Last updated
Specialty Infectious disease

Actinobacillosis is a zoonotic disease caused by Actinobacillus. [1]

<i>Actinobacillus</i> genus of bacteria

Actinobacillus is a genus of Gram-negative, nonmotile and non-spore-forming, oval to rod-shaped bacteria occurring as parasites or pathogens in mammals, birds, and reptiles. It is a member of the Pasteurellaceae family. The bacteria are facultatively aerobic or anaerobic, capable of fermenting carbohydrates, and of reducing nitrates. The genomic DNA contains between 40 and 47 mol % guanine plus cytosine.


It is more commonly associated with animals than with humans. [2]

One of the most common forms seen by veterinarians is mouth actinobacillosis of cattle, due to Actinobacillus lignieresii. The most prominent symptom is the swelling of the tongue that protudes from the mouth and is very hard at palpation ("wooden tongue").

Cattle domesticated form of Aurochs

Cattle—colloquially cows—are the most common type of large domesticated ungulates. They are a prominent modern member of the subfamily Bovinae, are the most widespread species of the genus Bos, and are most commonly classified collectively as Bos taurus.

Actinobacillus suis is an important disease of pigs of all ages and can lead to severe morbidity and sudden death. [3]

<i>Actinobacillus suis</i> species of bacterium

Actinobacillus suis is a beta-haemolytic, Gram-negative bacterium of the Pasteurellaceae family.


The infection is most commonly caused by abrasions on different soft tissues through which the bacteria, Actinobacillus lignieresii, enters. These soft tissues include subcutaneous tissues, the tongue, lymph nodes, lungs, and various tissues in the gastrointestinal tract. The injury results in different forms and locations of the disease depending on the location of the tissue. The commensal bacteria is also commonly found in the oral cavity, gastrointestinal tract, and reproductive tract, sometimes resulting in disease. [4] There are generally one or two cases of actinobacillosis per herd found in adult cows, foals or adult horses, and other similar animals. [5] [6]

Differential diagnosis

Mouth actinobacillosis of cattle must be differentiated from actinomycosis that affects bone tissues of the maxilla.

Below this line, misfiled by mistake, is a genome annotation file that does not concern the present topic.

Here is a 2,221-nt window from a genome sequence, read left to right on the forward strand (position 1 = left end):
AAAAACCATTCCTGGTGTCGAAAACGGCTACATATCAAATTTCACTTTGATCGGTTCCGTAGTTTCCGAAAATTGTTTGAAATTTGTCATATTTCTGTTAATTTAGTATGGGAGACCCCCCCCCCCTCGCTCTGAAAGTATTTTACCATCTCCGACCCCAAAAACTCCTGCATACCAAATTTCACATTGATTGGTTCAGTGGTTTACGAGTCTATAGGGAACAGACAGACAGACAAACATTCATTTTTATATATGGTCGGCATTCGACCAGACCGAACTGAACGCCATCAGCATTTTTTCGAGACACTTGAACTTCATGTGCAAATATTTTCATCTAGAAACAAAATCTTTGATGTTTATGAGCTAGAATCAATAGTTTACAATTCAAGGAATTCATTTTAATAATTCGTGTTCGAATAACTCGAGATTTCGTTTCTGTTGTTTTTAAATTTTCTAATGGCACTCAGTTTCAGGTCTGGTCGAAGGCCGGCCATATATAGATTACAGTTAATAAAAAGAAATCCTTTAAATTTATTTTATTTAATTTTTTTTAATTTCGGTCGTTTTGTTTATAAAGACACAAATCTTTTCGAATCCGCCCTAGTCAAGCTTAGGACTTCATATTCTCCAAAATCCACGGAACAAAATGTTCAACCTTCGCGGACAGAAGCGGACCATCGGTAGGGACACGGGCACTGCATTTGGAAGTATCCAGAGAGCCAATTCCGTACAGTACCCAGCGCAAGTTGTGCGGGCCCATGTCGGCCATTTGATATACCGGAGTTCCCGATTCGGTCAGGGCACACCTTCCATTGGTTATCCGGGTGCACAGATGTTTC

Actinomycosis in animals

Actinomycosis in animals is caused by Actinomyces bovis.

See also

Related Research Articles

Gastrointestinal tract organ system within humans and other animals pertaining the stomach and intestines

The gastrointestinal tract is an organ system within humans and other animals which takes in food, digests it to extract and absorb energy and nutrients, and expels the remaining waste as feces. The mouth, esophagus, stomach and intestines are part of the gastrointestinal tract. Gastrointestinal is an adjective meaning of or pertaining to the stomach and intestines. A tract is a collection of related anatomic structures or a series of connected body organs.

Brucellosis Human disease

Brucellosis is a highly contagious zoonosis caused by ingestion of unpasteurized milk or undercooked meat from infected animals, or close contact with their secretions. It is also known as undulant fever, Malta fever, and Mediterranean fever.

Amoxicillin/clavulanic acid combination antibiotic drug

Amoxicillin/clavulanic acid, also known as co-amoxiclav, is an antibiotic useful for the treatment of a number of bacterial infections. It is a combination consisting of amoxicillin, a β-lactam antibiotic, and potassium clavulanate, a β-lactamase inhibitor. It is specifically used for otitis media, strep throat, pneumonia, cellulitis, urinary tract infections, animal bites, and tuberculosis. It is taken by mouth or by injection into a vein.

<i>Actinomyces</i> genus of bacteria

Actinomyces is a genus of the Actinobacteria class of bacteria. They are all gram-positive. Actinomyces species are facultatively anaerobic, and they grow best under anaerobic conditions. Actinomyces species may form endospores, and, while individual bacteria are rod-shaped, Actinomyces colonies form fungus-like branched networks of hyphae. The aspect of these colonies initially led to the incorrect assumption that the organism was a fungus and to the name Actinomyces, "ray fungus".

Mastocytoma hematologic cancer that has material basis in mast cells

A mastocytoma or mast cell tumor is a type of round-cell tumor consisting of mast cells. It is found in humans and many animal species; it also can refer to an accumulation or nodule of mast cells that resembles a tumor.

<i>Peptostreptococcus</i> genus of bacteria

Peptostreptococcus is a genus of anaerobic, Gram-positive, non-spore forming bacteria. The cells are small, spherical, and can occur in short chains, in pairs or individually. They typically move using cilia. Peptostreptococcus are slow-growing bacteria with increasing resistance to antimicrobial drugs. Peptostreptococcus is a normal inhabitant of the healthy lower reproductive tract of women.

Blackleg (disease) infectious bacterial disease